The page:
7. Add the oil and stir fry the shallots for 2-3 minutes.
  8. Throw in the garlic and coriander paste and stir fry for a further minute.
  9. Pour in the soy sauce and the hoisin sauce and stir to combine.
  10. Add the pork belly and stir to coat
  11. Stir in the brown sugar, salt, cinnamon and cloves.
  12. Pour over the water and bring back to a boil and then reduce the temperature to a medium simmer.
  13. Cook for an hour uncovered until the sauce has reduced to a thick and glossy coating for the pork.

Nutrition Information:

Yield:

2

Serving Size:

1

Amount Per Serving: Calories: 823Total Fat: 51gSaturated Fat: 16gTrans Fat: 0gUnsaturated Fat: 33gCholesterol: 169mgSodium: 2718mgCarbohydrates: 38gFiber: 5gSugar: 18gProtein: 52g

Calorific details are provided by a third-party application and are to be used as indicative figures only.

Did you make this recipe?

If you made this recipe, I'd love to see what you did and what I can do better, share a picture with me on Instagram and tag me @krumplibrian and tell me how it went!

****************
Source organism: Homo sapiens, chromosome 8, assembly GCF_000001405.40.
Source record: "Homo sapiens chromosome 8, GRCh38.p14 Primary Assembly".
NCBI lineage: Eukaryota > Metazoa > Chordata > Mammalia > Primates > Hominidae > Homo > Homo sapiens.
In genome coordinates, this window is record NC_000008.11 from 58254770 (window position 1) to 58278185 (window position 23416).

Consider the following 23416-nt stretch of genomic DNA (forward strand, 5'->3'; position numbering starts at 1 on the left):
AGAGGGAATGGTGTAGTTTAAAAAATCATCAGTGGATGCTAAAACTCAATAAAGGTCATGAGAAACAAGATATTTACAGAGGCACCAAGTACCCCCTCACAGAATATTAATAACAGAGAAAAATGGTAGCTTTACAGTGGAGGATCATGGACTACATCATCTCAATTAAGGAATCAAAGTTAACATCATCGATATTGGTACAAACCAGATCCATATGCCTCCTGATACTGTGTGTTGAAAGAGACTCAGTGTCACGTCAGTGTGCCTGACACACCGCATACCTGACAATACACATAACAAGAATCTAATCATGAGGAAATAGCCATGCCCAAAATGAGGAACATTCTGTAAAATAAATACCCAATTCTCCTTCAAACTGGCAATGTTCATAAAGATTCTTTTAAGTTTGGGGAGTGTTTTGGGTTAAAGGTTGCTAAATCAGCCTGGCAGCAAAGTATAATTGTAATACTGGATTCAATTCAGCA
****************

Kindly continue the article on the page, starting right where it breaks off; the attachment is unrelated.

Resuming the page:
Steph

Monday 29th of October 2018

High Brian. Lovely recipe and smells amazing. The method however does not tell you when to add the soy sauce and we were a little worried to add 750ml of water as it washed the pork clean.

Brian Jones

Friday 9th of November 2018

Hi Steph... Just a note to update you on the availability of the video and how the dish reduces down to a thick and sticky sauce.

Brian Jones

Tuesday 30th of October 2018

Hi Steph, the aroma is wonderful isn1t it. I updated the recipe a couple of days ago to fix the soy sauce thing, it is in step 9 :)

The water thing is definitely őroving to be controversial, I'm making a video this weekend to add to the post to show how it works. When I started making this I was skeptical too but, it works!

Jane

Sunday 28th of October 2018

I've tried this but not with much success. Firstly your notes don't say when to add the soy sauce, so I added it with the hoisin. Next it was an awful lot of water. I simmrred it for an hour but it was still pale and there was lots of water still. I gave it another hour and it was a little darker and thicker but nothing like your photo. Any tips?

Brian Jones

Friday 9th of November 2018